Several years ago I inherited a position as chair of church council. I discovered that it seemed that several leaders of various ministries weren't that qualified to lead those ministries or committees.
Since it's virtually impossible to fire a volunteer, I called together those various leaders for a meeting. Before doing that, I spoke to a lot of people about the qualifications of those who lead. In Canada, we have $1 and $2 coins called Loonies and Toonies. I gave each person a Toonie (a $2 coin) and declared: "You are now considered staff." I then proceeded to move those folks around to head up ministries that better suited their gifts.
And every summer, before the new church season begins, the group meets where they go through the "Toonie exercise", recognizing that they are in essence re-applying for their position as ministry/committee leader. If nothing else, it gives them a sense of accountability, and a deeper sense that they can't count on doing that work until they feel that they've done it long enough.
So, even when you appoint individuals to various voluntary tasks within a church, it's important to point out that their appointment is just for one year. They will need to be accountable for the way they lead, and the way they connect with others on their team. Going through an annual Toonie (or $1.00) exercise reinforces that sense of accountability.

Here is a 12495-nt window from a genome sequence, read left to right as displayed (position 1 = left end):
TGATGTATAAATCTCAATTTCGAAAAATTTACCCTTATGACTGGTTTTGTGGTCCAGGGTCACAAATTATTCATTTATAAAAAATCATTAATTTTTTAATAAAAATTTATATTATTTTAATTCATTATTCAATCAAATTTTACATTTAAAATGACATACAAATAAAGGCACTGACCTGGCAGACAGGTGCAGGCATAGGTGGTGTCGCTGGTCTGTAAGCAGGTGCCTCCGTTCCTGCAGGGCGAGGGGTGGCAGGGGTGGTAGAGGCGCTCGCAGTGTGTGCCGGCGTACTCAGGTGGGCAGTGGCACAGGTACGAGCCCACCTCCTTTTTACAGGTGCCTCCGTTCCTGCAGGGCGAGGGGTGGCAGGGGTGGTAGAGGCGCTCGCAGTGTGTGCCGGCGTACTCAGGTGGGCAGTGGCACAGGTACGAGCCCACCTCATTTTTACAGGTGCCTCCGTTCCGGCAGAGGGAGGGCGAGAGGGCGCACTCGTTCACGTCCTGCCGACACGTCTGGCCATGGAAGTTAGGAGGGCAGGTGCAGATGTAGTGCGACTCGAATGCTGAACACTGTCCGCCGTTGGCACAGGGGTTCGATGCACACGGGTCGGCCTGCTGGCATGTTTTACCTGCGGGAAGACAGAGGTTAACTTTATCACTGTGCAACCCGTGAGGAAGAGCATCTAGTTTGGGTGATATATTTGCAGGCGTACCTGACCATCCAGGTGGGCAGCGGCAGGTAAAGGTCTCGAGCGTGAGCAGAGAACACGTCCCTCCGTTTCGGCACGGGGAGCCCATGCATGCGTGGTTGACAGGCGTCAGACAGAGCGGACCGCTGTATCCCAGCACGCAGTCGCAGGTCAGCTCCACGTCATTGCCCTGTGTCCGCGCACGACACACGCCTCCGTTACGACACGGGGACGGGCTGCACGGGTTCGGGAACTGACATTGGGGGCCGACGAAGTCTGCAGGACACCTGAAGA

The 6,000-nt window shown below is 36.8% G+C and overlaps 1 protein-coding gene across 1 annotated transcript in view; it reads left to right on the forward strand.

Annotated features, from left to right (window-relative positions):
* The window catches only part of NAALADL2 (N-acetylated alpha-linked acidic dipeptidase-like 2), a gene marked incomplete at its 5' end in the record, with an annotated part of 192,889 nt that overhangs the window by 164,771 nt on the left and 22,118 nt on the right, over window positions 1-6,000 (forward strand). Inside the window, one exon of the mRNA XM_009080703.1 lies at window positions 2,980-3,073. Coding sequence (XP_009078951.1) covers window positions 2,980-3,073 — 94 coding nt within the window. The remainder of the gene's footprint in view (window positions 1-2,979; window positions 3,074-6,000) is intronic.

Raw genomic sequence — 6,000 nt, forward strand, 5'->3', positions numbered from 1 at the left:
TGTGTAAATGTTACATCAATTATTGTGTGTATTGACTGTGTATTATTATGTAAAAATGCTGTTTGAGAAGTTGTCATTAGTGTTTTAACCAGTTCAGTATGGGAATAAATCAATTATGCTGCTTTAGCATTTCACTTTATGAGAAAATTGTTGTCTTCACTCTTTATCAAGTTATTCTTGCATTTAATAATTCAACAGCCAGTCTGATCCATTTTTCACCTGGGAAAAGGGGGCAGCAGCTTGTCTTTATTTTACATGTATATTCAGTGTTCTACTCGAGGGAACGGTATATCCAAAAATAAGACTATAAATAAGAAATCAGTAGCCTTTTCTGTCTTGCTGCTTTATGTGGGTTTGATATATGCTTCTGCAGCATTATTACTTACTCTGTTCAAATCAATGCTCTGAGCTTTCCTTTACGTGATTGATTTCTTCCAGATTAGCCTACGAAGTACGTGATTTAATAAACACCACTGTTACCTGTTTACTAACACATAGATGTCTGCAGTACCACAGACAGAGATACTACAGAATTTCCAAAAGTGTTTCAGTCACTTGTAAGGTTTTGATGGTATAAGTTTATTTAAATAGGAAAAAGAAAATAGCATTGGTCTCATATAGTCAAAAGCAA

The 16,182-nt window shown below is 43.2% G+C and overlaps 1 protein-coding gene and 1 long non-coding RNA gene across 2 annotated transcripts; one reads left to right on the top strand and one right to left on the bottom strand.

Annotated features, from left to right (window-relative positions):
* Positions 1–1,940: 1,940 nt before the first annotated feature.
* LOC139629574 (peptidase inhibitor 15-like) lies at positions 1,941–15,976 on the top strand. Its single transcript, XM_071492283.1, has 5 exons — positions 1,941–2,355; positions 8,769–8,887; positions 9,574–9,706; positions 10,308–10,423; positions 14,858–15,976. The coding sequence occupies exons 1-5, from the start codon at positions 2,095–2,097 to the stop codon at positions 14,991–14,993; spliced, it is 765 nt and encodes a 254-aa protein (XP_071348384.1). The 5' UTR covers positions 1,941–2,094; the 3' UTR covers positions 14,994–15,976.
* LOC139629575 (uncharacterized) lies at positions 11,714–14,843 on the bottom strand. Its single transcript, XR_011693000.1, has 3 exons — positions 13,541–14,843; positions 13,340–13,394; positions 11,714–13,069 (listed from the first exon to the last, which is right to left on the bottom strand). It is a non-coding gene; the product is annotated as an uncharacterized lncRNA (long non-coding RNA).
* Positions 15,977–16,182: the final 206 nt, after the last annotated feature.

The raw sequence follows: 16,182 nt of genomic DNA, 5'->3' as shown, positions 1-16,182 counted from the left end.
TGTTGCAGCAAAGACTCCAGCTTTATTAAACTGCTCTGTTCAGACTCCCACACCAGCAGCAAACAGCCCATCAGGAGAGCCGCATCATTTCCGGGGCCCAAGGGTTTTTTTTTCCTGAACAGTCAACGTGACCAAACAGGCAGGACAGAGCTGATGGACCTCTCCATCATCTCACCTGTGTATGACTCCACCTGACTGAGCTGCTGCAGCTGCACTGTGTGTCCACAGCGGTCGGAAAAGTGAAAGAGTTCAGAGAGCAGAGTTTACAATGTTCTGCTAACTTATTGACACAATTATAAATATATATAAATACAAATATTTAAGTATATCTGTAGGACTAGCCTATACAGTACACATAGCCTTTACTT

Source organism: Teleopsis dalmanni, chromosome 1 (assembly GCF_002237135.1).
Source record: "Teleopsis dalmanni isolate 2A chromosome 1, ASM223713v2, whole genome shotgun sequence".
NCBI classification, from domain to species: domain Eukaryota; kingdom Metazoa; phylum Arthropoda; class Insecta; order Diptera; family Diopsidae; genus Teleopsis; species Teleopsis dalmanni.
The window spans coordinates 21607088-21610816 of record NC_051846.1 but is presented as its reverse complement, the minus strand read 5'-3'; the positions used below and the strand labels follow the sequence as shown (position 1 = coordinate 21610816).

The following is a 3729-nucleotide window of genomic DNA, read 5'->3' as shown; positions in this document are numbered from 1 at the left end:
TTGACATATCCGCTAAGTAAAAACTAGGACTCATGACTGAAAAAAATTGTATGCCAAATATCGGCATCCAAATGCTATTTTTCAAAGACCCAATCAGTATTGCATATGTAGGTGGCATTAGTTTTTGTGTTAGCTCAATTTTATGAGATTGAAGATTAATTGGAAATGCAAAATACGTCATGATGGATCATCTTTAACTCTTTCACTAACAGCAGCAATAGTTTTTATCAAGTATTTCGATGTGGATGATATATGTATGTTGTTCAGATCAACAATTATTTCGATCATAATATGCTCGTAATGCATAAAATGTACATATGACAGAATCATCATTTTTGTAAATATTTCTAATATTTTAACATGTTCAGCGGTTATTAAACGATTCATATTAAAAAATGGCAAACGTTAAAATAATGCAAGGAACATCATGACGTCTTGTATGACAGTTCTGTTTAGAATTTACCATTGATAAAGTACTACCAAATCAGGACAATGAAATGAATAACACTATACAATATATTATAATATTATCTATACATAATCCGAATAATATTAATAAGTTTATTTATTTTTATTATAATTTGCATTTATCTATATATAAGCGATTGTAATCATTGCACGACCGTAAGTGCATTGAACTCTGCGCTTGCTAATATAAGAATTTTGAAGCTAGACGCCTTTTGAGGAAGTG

Hi Lloyd! I tend to agree that emphasizing the priesthood of the believers here is a good step. It would help the system as whole to realize that the pastor is not above the elders. There should be parity that allows for healthy discussion and hopefully for vulnerability by all the elders as they take on gospel ministry together in our challenging world.
Agreed. Reformed Polity while not a panacea against abuse is certainly one good layer of safeguard. In recent decades too many of our churches have chosen to defer to a more corporate staff model not only opening up potential for abuse, but also putting our Ministers in positions that they may be ill equiped for.
Ministers are just teaching Elders within the church. Thus one of the first levels of accountability, should be through the plurality of the Elders that lead the local congregation. We need to actively reduce the distinction between lay elders and ministers, as Scripture knows of no such distinction.
Many places of employment only offer benefits for employees regularly scheduled to work 20 hours per week or more. If you want to consider some benefits, you might want to first consider vacation and holiday pay. If your normal policy is 2 weeks of vacation a year, part-time employees could be prorated at the % of full time that they work. The same could be true for holiday pay. For example a 20 hr/wk person would receive 4 hours of holiday pay each approved holiday.
This is so great! Thanks for sharing about the journey the CRC has been on for decades, it certainly gives a sense of how much work has been done, and gives impetus to continue towards reconciliation alongside our Indigenous brothers and sisters.